05:08PM, Monday 27 March 2017
Specialist barriers are to be put up around Windsor Castle as security is stepped up after the terror attack at Westminster on Wednesday.
The barriers will be in place from this evening, ahead of the Guard Change which is set to take place on Wednesday.
Thames Valley Police has reviewed its security measures and activity, including those for pre-planned events in crowded places, after five people, including attacker Khalid Masood, died when he ran over pedestrians on Westminster Bridge and fatally stabbed police officer PC Keith Palmer.
Assistant Chief Constable Dave Hardcastle, head of operations for Thames Valley Police, said: “While there is no intelligence to indicate a specific threat to Windsor, recent events in Westminster clearly highlight the need for extra security measures to be introduced.
"The Force believes that it is proportionate and necessary to put in place extra security measures to further protect and support the public and the Guard Change. This is consistent with security deployments in London.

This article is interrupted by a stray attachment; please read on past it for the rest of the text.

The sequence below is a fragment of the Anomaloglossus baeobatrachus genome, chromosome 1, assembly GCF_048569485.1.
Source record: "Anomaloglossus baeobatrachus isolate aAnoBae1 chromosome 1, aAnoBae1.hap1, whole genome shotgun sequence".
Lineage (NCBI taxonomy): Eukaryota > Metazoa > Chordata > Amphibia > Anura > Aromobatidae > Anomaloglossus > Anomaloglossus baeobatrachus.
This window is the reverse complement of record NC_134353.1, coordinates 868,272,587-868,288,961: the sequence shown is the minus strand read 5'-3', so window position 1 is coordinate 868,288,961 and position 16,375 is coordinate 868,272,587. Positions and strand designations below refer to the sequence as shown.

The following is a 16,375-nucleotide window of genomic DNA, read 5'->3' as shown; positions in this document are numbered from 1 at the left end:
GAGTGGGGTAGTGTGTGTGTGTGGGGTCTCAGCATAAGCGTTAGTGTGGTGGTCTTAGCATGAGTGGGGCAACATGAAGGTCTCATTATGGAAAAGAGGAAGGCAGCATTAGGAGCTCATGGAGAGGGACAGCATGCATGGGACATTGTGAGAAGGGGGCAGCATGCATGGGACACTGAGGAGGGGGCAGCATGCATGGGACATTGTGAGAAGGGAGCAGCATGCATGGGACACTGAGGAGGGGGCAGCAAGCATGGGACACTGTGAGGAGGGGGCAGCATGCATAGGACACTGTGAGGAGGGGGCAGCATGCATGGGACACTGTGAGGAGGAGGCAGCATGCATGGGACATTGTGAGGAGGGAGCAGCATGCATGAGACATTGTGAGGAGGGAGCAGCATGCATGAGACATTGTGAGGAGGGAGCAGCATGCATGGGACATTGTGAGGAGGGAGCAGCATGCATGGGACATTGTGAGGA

"Preventative measures such as these have been put in place across the UK over the past 10 years at various events.
"The national threat level remains severe, which it has been since 2014, and I would urge the public to be alert to the threat of terror attacks but not alarmed, and to remain vigilant."
The barriers will support existing road closures and will be used to secure the Guard Change route when it is taking place.
They will remain open at other times.
Ch Insp Sarah Grahame, deputy LPA commander for Windsor and Maidenhead, said: "I hope that people in Windsor will understand the reasons that these barriers are being introduced, and will see why they are necessary.
"Windsor is a safe place to live, work and visit, and these extra security measures at the Guard Change will offer further protection for people in the town in light of recent events in Westminster.
"Acts of terrorism and hate crimes are committed by a small minority of people, but have a big impact on communities, and it is essential that we all continue to work together and share information in order to combat this threat."
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